By Calum Marsh
By Michelle Orange
By Michael Atkinson
By Simon Abrams
By Zachary Wigon
By Aaron Hillis
By Casey Burchby
By Stephanie Zacharek
If there's a trend to be detected in the 1999 edition of "Rendez-Vous With French Cinema Today," it's that there are more naked tits and asses on display than ever before, and more seemingly realistic depictions of sex acts, some of them skirting the edge of hardcore. Sound like fun? It's not. No, no, no. If the proverbial Martian wandered into just about any film in this series, he/she/it would conclude that humans engage in sex so that they can feel anguished, panicked, confused, and enraged.
Straight from the Rotterdam Film Festival, where they created minor scandals, come Catherine Breillat's Romance and Philippe Grandrieux's Sombre. Romance wasn't available for preview, which is unfortunate, since I suspect it might on its own provide the series with a reason for being. Breillat is the "bad girl" director of French cinema and Romance, the story of a woman with three lovers, was described to me as being closer to pornography than Oshima's In the Realm of the Senses.
Long overdue for a U.S. retrospective, Breillat has made six films, beginning in 1976 with the nightmarish, Bataille-influenced Une Vraie Jeune Fille. Although 36 Fillette (1987), a swaggeringly tough coming-of-age film about a 14-year-old girl whose summer project is losing her virginity, is available on video, her two most powerful films, Dirty Like an Angel (1991), a darker-than-noir policier told from the point of view of a grubby femme fatale, and Perfect Love(1996), which tracks an affair between a young man and an older woman that ends in her murder, never received any kind of distribution. (Both were shown in previous incarnations of the "French Cinema Today" series.)
Romance, I hope, is an antidote for Sombre, a repellent psychodrama about a serial killer whose gruesome m.o. is repeatedly detailed. Sombre is part of a cinema of abjection that includes some far more interesting films, among them, Fred Kelemen's Fate and Frost, and Gaspar Noé's I Stand Alone. Grandrieux has great control over his expressionist mise-en-scène, and there is something truly disturbing about his twisting, tracking shots through dark forests and the rushing sound of wind that accompanies them. Grandrieux wants to put you inside the mind of a man who is compelled to kill women for sexual gratification. The problem is that he seems to believe that there's something awesome and pure in what this man does. It would be bad enough if Sombre were merely an exploitation film (an excuse to show naked women with their legs spread struggling to keep from being strangled to death and I'm not giving away the worst of it), but it also fancies itself a Beauty and the Beasttale in which the Beast is transformed (for a brief moment) through the devotion of a beautiful virgin.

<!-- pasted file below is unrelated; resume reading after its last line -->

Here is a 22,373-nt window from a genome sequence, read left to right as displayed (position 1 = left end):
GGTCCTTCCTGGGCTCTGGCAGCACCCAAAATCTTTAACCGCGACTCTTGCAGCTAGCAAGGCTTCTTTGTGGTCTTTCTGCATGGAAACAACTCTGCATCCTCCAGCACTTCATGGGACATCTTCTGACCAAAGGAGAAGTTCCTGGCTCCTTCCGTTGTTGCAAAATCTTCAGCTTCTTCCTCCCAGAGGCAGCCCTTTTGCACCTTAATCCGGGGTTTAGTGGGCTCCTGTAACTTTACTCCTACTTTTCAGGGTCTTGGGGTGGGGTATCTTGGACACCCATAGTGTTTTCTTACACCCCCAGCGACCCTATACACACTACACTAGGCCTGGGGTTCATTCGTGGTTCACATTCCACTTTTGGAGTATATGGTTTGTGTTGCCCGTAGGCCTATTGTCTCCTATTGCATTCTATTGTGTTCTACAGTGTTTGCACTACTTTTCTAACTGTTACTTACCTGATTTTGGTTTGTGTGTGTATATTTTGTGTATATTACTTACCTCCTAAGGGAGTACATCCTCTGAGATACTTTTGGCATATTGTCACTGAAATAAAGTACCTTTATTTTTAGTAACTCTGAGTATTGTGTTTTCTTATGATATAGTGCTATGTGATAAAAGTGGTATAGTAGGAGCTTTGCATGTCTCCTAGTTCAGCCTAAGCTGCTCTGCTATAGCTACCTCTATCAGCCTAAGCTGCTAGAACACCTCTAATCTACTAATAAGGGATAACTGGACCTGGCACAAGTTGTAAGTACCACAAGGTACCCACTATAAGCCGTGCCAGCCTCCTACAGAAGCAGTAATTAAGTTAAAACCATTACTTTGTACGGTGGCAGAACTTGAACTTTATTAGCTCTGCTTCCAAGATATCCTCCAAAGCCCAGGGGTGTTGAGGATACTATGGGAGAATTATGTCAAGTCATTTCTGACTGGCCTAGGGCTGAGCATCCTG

Of the films I saw, only Patrice Chéreau's Those Who Love Me Can Take the Train was thoroughly pleasurable. A gay, more operatic Rules of the Game, it opens with a dazzling sequence of fast-moving camera shots connecting a large group of characters on their way to the funeral of a painter and teacher, who seems to have had a profound, though not necessarily positive, effect on all their lives. Chéreau is not only a brilliant director, he's also willing to risk going over the top, which he does here quite often. And his actors are mesmerizing even when they're yelling too much. Among the best are Jean-Louis Trintignant as an embittered shoe-store magnate, the wasp-tongued but saintly Pascal Greggory, the ravishingly beautiful Sylvain Jacques, and the sly Vincent Perez. Trintignant and Perez have a scene involving a pair of red spike-heel pumps that's to die for. Don't worry if, the first time round, you can't keep track of who everyone is or who they're fucking. Those Who Love Me is one of those rare films that yield more with each viewing. Perhaps some courageous distributor will give it a life after this series.
Adapted from a Moravia novel, Cédric Kahn's L'Ennui is another sexual-obsession flick. Charles Berling, the new angry neurotic intellectual of French cinema, plays Martin, a philosophy professor on the rebound who becomes enthralled with a 17-year-old girl played by the stunningly self-possessed Sophie Guillemin. (Guillemin seems neither flattered nor fazed by the fact that her Renoirish body is the film's object of constant scrutiny.) Moravia shared with a number of European writers of the '50s (ranging from Nabokov to Françoise Sagan) a fantasy about an enigmatic young woman who was both sexually avid and emotionally indifferent. Among the more memorable incarnations of this dubious psychological profile are Bardot in Contempt (another Moravia adaptation) and Sue Lyon in Lolita. L'Ennui is neatly directed, but, aside from its relatively explicit sex scenes, it adds little to a played-out genre.
Less satisfying on the level of filmmaking, but more interesting in the depiction of confused but fiercely independent heroines are Catherine Corsini's The New Eve, Laetitia Mason's For Sale, and Tonie Marshall's Venus Institute, a surprise box-office smash in Paris. Much indebted to Chantal Akerman's shopping-mall flick The Golden Eighties, Venus Institute features a lovely performance by Nathalie Baye as a 45-year-old beautician who settles for one-night stands rather than risking loss in love.
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